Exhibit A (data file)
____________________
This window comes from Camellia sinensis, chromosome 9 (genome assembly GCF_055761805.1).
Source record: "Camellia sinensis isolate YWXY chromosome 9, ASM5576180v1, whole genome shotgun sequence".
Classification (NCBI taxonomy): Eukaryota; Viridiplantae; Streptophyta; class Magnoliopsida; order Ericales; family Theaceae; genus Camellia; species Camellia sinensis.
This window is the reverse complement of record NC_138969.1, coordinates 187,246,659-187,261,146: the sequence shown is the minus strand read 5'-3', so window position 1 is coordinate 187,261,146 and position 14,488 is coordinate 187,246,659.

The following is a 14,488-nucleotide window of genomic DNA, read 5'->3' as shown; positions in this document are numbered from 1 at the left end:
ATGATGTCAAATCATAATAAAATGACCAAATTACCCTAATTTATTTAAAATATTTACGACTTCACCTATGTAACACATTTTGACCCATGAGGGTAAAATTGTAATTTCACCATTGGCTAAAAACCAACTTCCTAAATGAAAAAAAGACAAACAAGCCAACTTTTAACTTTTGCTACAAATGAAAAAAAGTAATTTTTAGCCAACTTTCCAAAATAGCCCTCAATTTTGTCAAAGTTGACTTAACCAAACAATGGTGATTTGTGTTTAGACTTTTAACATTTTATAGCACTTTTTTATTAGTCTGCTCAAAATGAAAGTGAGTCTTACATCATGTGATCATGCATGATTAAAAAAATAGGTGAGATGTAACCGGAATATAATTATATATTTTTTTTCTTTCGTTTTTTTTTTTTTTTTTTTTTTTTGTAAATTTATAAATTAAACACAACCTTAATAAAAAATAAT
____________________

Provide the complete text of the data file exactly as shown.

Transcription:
This window comes from Camellia sinensis, chromosome 9 (genome assembly GCF_055761805.1).
Source record: "Camellia sinensis isolate YWXY chromosome 9, ASM5576180v1, whole genome shotgun sequence".
Classification (NCBI taxonomy): Eukaryota; Viridiplantae; Streptophyta; class Magnoliopsida; order Ericales; family Theaceae; genus Camellia; species Camellia sinensis.
This window is the reverse complement of record NC_138969.1, coordinates 187,246,659-187,261,146: the sequence shown is the minus strand read 5'-3', so window position 1 is coordinate 187,261,146 and position 14,488 is coordinate 187,246,659.

The following is a 14,488-nucleotide window of genomic DNA, read 5'->3' as shown; positions in this document are numbered from 1 at the left end:
ATGATGTCAAATCATAATAAAATGACCAAATTACCCTAATTTATTTAAAATATTTACGACTTCACCTATGTAACACATTTTGACCCATGAGGGTAAAATTGTAATTTCACCATTGGCTAAAAACCAACTTCCTAAATGAAAAAAAGACAAACAAGCCAACTTTTAACTTTTGCTACAAATGAAAAAAAGTAATTTTTAGCCAACTTTCCAAAATAGCCCTCAATTTTGTCAAAGTTGACTTAACCAAACAATGGTGATTTGTGTTTAGACTTTTAACATTTTATAGCACTTTTTTATTAGTCTGCTCAAAATGAAAGTGAGTCTTACATCATGTGATCATGCATGATTAAAAAAATAGGTGAGATGTAACCGGAATATAATTATATATTTTTTTTCTTTCGTTTTTTTTTTTTTTTTTTTTTTTTGTAAATTTATAAATTAAACACAACCTTAATAAAAAATAAT